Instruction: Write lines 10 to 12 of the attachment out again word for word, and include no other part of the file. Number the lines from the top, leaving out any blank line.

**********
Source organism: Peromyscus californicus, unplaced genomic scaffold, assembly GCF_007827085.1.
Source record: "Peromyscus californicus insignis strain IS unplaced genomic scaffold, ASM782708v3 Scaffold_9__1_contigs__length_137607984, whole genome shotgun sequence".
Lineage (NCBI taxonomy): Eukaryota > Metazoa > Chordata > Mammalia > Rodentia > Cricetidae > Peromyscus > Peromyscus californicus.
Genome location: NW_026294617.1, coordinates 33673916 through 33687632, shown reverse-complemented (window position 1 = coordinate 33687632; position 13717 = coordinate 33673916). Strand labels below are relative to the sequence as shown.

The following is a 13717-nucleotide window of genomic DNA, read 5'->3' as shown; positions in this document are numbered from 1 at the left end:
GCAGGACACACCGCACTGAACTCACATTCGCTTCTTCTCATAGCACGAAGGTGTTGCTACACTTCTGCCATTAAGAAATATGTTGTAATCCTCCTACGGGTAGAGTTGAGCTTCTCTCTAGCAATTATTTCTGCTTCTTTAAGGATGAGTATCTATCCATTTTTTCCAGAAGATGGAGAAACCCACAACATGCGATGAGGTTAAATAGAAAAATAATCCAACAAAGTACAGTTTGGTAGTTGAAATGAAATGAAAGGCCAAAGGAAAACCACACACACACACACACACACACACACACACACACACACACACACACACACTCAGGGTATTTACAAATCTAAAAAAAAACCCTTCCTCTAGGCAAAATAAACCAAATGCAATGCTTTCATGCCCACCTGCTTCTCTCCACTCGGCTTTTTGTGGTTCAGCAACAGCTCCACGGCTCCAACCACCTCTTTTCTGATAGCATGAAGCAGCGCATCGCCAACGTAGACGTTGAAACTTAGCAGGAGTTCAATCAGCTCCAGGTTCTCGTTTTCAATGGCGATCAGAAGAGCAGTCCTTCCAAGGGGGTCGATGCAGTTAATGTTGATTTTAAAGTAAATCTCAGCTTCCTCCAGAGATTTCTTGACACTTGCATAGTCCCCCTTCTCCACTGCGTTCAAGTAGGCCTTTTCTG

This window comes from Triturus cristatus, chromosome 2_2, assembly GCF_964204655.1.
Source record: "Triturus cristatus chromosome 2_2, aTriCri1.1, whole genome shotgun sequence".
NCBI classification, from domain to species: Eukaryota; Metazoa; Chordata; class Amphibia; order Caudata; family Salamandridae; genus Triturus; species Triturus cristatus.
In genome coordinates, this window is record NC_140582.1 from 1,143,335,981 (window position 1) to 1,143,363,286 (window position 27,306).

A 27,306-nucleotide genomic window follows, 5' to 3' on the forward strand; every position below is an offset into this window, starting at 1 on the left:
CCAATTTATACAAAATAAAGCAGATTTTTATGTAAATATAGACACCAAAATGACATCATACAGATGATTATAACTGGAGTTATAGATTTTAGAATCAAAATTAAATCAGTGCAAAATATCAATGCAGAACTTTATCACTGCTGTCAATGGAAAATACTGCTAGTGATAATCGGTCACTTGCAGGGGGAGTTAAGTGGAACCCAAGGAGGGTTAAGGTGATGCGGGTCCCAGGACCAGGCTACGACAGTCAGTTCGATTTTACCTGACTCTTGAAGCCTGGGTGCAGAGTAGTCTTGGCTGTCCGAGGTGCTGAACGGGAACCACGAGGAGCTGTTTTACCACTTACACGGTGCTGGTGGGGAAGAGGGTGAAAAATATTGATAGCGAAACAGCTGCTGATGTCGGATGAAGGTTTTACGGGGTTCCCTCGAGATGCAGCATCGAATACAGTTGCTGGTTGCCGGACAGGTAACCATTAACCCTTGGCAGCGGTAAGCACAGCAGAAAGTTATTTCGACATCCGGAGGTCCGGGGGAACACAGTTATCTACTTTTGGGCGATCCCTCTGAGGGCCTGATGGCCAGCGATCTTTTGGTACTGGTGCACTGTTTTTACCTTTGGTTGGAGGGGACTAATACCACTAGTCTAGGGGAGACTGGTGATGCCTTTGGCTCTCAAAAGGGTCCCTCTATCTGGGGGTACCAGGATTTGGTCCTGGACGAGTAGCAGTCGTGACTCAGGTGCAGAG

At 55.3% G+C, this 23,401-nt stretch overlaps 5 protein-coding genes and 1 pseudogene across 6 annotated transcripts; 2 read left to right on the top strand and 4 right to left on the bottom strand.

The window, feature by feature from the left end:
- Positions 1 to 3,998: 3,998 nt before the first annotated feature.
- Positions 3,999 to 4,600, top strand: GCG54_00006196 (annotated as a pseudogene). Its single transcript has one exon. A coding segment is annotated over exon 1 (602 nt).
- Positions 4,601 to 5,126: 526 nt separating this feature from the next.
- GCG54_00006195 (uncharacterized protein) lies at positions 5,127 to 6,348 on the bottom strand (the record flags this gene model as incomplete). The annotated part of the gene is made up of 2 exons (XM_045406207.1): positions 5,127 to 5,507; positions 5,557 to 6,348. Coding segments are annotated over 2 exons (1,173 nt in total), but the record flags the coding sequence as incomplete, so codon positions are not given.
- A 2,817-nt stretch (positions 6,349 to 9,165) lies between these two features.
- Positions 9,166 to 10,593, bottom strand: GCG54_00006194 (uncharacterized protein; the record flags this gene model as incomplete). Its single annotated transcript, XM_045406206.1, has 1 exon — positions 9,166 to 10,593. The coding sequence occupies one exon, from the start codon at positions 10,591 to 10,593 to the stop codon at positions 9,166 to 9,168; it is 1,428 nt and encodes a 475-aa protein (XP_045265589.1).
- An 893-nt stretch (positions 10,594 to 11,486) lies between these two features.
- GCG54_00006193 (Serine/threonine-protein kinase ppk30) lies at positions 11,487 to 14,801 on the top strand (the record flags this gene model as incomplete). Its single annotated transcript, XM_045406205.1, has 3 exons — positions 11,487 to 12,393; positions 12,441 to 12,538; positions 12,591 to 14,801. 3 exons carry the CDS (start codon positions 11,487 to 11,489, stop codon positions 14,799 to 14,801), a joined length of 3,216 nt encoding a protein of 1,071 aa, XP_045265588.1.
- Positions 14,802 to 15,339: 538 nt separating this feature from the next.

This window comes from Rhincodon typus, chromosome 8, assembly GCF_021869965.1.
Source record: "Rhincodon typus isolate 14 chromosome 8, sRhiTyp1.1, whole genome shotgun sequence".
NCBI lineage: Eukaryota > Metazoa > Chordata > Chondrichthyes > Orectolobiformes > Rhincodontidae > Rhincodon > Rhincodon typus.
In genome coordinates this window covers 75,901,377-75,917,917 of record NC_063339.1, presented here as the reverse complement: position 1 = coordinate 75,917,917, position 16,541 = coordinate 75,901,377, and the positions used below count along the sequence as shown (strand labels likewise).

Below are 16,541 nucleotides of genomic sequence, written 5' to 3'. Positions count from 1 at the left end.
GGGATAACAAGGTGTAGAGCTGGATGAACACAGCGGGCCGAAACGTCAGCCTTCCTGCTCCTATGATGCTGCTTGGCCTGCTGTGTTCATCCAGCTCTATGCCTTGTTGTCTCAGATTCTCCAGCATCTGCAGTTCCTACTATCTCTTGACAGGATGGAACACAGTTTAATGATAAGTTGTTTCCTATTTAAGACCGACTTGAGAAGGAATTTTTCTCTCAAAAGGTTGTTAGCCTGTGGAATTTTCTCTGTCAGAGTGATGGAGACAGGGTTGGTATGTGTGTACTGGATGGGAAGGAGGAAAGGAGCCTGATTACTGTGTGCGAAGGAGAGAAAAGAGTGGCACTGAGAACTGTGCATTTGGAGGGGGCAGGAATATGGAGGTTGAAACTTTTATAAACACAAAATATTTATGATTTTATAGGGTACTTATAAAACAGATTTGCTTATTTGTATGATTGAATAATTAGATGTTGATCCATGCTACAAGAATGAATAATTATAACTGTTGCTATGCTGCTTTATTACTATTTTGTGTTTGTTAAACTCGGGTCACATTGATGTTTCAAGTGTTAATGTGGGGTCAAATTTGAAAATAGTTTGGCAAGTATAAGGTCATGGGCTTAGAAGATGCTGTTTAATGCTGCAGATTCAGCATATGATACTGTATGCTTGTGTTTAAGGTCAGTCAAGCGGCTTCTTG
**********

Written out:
In genome coordinates, this window is record NC_140582.1 from 1,143,335,981 (window position 1) to 1,143,363,286 (window position 27,306).

A 27,306-nucleotide genomic window follows, 5' to 3' on the forward strand; every position below is an offset into this window, starting at 1 on the left:
CCAATTTATACAAAATAAAGCAGATTTTTATGTAAATATAGACACCAAAATGACATCATACAGATGATTATAACTGGAGTTATAGATTTTAGAATCAAAATTAAATCAGTGCAAAATATCAATGCAGAACTTTATCACTGCTGTCAATGGAAAATACTGCTAGTGATAATCGGTCACTTGCAGGGGGAGTTAAGTGGAACCCAAGGAGGGTTAAGGTGATGCGGGTCCCAGGACCAGGCTACGACAGTCAGTTCGATTTTACCTGACTCTTGAAGCCTGGGTGCAGAGTAGTCTTGGCTGTCCGAGGTGCTGAACGGGAACCACGAGGAGCTGTTTTACCACTTACACGGTGCTGGTGGGGAAGAGGGTGAAAAATATTGATAGCGAAACAGCTGCTGATGTCGGATGAAGGTTTTACGGGGTTCCCTCGAGATGCAGCATCGAATACAGTTGCTGGTTGCCGGACAGGTAACCATTAACCCTTGGCAGCGGTAAGCACAGCAGAAAGTTATTTCGACATCCGGAGGTCCGGGGGAACACAGTTATCTACTTTTGGGCGATCCCTCTGAGGGCCTGATGGCCAGCGATCTTTTGGTACTGGTGCACTGTTTTTACCTTTGGTTGGAGGGGACTAATACCACTAGTCTAGGGGAGACTGGTGATGCCTTTGGCTCTCAAAAGGGTCCCTCTATCTGGGGGTACCAGGATTTGGTCCTGGACGAGTAGCAGTCGTGACTCAGGTGCAGAG